This series explores a discussion with IBM on managing the employee experience. The participants in this discussion were:
IBM received positive feedback from its employees for its skills-based approach to compensation. This method has also served as an enabler for managers, where the conversation on pay did not have to center on why an employee was not receiving an increase in their salary, or explain that a stagnancy in compensation levels was due to budgetary constraints.
The conversation was now more centered on an individual’s performance – where a manager can say to an employee that they are being assessed on several parameters such as skills, competitiveness, and performance, among others. The conversation, therefore, now had much more evidence in terms of how they had arrived at a pay recommendation.
Employees, meanwhile, could see that IBM had introduced pay statements to include their salary, compa-ratio, and salary range. These changes have inspired employee confidence, where they acknowledge that their compensation is data-driven. In simple terms, they have been able to understand what their pay increases have been awarded for.
This does not mean that everyone was happy with the skills-based approach. However, employees now have received a better explanation, and therefore understanding as to why they were in a certain position from a compensation standpoint.
IBM’s management also received feedback aplenty, and especially from managers. They pointed out that pay related discussions had become significantly easier for them since they had everything at one place to have that conversation. Key data points—that are most relevant in a pay conversation—are now available to them at an individual level. This data is, in effect, a lot more personalized, and with concrete evidence.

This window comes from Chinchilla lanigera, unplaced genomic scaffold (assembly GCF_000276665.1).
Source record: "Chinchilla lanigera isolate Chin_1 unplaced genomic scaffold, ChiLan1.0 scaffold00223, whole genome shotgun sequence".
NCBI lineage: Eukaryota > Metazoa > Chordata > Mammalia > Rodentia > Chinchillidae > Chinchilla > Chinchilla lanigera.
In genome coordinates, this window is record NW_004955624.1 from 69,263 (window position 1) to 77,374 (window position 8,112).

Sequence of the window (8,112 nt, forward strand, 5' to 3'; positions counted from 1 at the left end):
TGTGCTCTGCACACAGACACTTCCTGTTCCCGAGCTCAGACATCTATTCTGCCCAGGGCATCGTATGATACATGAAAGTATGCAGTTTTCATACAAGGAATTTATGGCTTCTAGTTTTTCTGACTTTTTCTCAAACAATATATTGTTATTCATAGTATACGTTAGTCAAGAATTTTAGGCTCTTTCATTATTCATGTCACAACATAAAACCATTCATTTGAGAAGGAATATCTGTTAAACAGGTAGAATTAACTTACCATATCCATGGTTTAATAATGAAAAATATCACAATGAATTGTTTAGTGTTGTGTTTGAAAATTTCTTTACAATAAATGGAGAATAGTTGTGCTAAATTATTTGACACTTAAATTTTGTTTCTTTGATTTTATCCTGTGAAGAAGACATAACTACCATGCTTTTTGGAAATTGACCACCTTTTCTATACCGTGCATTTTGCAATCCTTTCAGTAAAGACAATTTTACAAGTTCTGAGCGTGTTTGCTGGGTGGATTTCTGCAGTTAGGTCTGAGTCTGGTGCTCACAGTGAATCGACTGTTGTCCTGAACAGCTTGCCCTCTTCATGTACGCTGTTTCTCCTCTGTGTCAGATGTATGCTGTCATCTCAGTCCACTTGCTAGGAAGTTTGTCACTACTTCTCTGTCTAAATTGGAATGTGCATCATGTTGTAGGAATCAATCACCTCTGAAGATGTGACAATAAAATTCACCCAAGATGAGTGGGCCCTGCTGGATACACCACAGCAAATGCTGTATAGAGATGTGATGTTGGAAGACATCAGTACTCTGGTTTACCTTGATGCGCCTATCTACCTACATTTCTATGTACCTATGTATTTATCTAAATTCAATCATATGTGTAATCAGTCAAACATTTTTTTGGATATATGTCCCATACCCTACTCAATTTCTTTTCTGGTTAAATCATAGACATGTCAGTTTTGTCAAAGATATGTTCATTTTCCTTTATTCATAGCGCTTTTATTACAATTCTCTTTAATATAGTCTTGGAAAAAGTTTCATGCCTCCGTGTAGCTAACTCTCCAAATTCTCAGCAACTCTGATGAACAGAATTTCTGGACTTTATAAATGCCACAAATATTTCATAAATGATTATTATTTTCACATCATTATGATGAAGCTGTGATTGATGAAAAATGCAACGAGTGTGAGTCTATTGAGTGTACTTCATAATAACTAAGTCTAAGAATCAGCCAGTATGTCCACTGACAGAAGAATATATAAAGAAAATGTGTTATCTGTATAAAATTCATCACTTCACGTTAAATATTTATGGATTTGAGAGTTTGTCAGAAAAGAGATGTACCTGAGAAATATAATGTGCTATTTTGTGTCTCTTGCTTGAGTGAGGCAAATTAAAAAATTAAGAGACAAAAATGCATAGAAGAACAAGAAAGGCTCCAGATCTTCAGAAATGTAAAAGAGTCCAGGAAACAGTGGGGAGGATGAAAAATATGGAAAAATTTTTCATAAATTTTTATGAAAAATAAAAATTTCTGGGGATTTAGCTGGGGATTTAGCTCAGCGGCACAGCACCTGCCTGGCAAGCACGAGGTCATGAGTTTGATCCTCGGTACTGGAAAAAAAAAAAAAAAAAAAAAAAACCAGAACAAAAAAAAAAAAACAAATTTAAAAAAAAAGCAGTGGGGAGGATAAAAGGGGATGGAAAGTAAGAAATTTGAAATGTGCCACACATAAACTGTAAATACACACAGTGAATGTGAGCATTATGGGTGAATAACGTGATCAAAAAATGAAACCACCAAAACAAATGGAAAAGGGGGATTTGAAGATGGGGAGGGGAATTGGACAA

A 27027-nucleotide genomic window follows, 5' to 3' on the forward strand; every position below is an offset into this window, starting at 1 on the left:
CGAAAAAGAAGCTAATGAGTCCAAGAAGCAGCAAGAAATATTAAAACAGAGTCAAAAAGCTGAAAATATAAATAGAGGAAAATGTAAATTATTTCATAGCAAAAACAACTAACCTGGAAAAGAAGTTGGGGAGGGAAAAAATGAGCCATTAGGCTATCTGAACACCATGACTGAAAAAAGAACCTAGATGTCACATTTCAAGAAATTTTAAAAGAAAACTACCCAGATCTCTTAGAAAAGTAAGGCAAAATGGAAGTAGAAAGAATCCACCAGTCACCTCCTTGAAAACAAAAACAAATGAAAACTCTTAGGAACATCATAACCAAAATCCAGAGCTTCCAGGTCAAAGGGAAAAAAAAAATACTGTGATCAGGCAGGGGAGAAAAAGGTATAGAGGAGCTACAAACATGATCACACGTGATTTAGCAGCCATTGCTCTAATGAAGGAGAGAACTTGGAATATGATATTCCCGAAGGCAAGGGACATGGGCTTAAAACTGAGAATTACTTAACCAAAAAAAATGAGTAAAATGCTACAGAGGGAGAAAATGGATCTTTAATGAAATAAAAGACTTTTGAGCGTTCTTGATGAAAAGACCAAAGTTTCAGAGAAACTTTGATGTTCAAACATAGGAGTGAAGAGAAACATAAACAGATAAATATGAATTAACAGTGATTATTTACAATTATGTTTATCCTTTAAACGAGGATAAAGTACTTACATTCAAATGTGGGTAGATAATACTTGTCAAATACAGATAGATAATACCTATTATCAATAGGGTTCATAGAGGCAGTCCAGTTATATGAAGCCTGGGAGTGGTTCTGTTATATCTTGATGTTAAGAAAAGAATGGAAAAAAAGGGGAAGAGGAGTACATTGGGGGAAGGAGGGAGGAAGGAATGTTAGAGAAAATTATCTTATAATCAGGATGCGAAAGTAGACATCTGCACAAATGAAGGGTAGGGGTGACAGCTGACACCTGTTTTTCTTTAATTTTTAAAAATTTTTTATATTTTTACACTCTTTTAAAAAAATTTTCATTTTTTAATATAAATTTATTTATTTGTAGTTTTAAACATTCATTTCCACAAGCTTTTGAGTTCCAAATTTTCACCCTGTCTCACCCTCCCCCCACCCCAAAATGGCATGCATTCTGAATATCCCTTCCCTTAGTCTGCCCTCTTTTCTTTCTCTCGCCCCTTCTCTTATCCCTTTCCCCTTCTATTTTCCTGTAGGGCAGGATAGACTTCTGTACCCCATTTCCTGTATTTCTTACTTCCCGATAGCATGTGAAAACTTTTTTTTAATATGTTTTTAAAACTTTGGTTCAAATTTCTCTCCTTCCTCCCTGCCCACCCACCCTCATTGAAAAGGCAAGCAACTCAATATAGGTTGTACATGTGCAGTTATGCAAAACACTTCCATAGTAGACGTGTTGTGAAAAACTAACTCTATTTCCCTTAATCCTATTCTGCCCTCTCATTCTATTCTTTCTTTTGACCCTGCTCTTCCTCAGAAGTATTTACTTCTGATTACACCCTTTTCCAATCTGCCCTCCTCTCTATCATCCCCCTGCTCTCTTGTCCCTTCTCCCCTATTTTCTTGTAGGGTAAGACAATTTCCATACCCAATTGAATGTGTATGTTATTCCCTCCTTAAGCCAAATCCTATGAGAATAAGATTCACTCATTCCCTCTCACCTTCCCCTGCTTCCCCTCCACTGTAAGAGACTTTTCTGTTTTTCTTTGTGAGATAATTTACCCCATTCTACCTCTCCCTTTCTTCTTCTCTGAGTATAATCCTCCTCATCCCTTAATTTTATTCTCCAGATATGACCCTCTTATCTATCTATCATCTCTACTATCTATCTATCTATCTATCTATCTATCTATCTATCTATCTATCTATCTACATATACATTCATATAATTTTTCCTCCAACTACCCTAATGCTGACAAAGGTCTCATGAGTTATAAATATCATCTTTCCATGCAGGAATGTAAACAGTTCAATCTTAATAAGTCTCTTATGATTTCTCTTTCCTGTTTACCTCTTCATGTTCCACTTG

Another aspect that helped IBM implement the changes in its compensation program was to introduce them in phases. The organization ran pilot projects initially, and was aware in terms of which employee segments it wanted to target first, and what geographies to cover initially. And as it did, its management also learned what's working and what's not.
From these pilot projects, for example, it learned that certain managers had actually seen skills data for the first time during their pay conversations. IBM recognized certain facets—that although a part of the pay-for-performance design—did not roll out as well as they would have liked them to. The organization, therefore, wanted it all to come together smoothly. As such, it became much more intentional in ascertaining that as they scaled further, these facets with irregularities were being address well in advance.
Furthermore, IBM ensured that managers had the ability to make changes and share their feedback during the cycle. Pilot projects have certainly helped the organization become more confident as it scales compensation solutions, encourages upskilling, and ushers in workforce transformation.